I think it is probably a function of the Asperger’s Syndrome — I assume this because this is one of those things I know to be different in me from all the people I know and have been close to in my life — but moving to a new place, a new part of the world, a new ecosystem has been a very low-stress thing for me. A simple thing.
The decision to move was simple. Not easy, but simple. For the last 13 years, I have lived in a place I did not choose, for reasons that were beyond my control. At least the reason I ended up there was beyond my control. I was broke and bankrupt; I’d lost the only home I’d ever owned. At a time when I had no health insurance, my son became ill and I used all our savings and all our credit to pay medical costs, and to stay with him while the doctors worked to fix what was wrong. After that, depression left me unable to find a way out of my life. So I ended up doing what so many of us do — I went to family for help. Unfortunately, I went to the wrong family. I went to the family that had already neglected or abused me for much of my life — expecting — I don’t know what — but it happened again.
Fortunately, that wasn’t the only thing that happened. I also found someone who found me. We found each other. It took more than half a lifetime, but Jim and I found each other. And for 13 years, I continued to live and chose to live where he works and lives and fulfills his life’s purpose — even though the place itself made me physically ill because of asthma. At any and all levels, I was suffocating there in the dust and the pesticides and coton gins and stockyards, and the desert-dry blowing dirt. I’d resigned myself to living there and dying there, because living a short life with Jim, is preferable to living forever without my best friend. I started a small retail business. I learned to paint. I learned to mix and create my own paints — in an ugly landscape full of bad memories and ghosts of people who never knew what Asperger’s or autism was, much less how to deal with it. For me, the flat, dry, over-baked landscape of the Texas Panhandle with its black and white world views and overwrought fundamentalist religion is the nightmare landscape where I wandered for most of my youth, and then again as an adult. It is a place where I was forever a stranger. Always an outsider. And — except for Jim and my son, always alone. The Asperger’s thing makes being alone not so much an issue, but the rest never ceased to be a problem.
As Jim and I traveled from time to time, there were always moments where we would look around at where we were and evaluate the place. The town. The state. The country. The landscape. The environment. The weather. “I could live here.” “I’d be miserable here.” “It’s a great place to go — but I wouldn’t want to stay.” “It’s beautiful — but nobody looks happy.” “Crowded.” “Hot.” “Ugly.” “Bad roads.” “Dangerous drivers.” “Not enough art.”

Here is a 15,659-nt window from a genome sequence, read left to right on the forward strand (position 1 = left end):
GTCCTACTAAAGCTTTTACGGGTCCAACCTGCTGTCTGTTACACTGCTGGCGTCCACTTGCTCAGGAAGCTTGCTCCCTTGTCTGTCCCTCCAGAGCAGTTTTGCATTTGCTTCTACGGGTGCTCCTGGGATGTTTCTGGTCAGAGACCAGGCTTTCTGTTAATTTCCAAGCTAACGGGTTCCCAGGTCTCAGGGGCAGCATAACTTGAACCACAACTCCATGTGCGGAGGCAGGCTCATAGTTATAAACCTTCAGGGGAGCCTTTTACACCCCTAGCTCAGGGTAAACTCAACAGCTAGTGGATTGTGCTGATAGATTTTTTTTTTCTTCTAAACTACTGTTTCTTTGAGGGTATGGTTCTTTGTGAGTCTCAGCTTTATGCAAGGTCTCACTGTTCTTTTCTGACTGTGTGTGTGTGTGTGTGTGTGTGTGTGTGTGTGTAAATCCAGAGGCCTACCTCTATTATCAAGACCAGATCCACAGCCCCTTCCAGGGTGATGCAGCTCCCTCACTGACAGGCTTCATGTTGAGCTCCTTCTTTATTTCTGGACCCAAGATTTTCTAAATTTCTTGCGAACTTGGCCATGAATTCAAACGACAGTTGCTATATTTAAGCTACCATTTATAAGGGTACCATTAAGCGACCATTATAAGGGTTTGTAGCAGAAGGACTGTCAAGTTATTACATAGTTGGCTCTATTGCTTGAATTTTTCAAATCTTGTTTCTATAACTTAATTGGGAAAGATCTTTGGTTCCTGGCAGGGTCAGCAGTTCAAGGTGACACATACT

Then, this past summer, we went west. In my dreams, all my life, I’d been going down a road. It always started at my grandmother’s house — and I would head west out of town. For a while the roads were familiar ones that I actually drove on as a teenager. West across the Panhandle of West Texas towards Plainview (an accurate name) and then on farther past Amarillo and onto roads that weren’t familiar at all. But I had the dream so many times that they eventually became familiar. Part of it was Route 66. Part was backroads through farmland. It was a road that, in my dream at least, came up over the last mountain, and was a steep decent toward an arch-covered peer surrounded by whitewashed buildings, and then — ocean. And until last summer, I didn’t know the road really existed — but there it was.
So for over 2 weeks, we drove the Pacific Coast Highway. We got as far as the border to Oregon, where we went inland to Ashland, and we spent 5 days at the Oregon Shakespeare Festival. Our plans were to head back home by crossing up to Yellowstone; then down to Denver to visit our friend, Rebecca; then finally home again to the Panhandle.
But as the last day of theater approached, we decided that we’d seen so many beautiful parks — maybe we’d just not do Yellowstone — even though we’d probably never go this way again. We chose instead to go north to Portland where one of our favorite virtual places existed in the real world — Powell’s City of Books: the largest used bookstore in the US. Maybe in the world — but we’d been to Hay on Wye in the UK — so we needed to see this place we’d bought so many books from in the past. We left our planned vacation behind, and went north on a lark.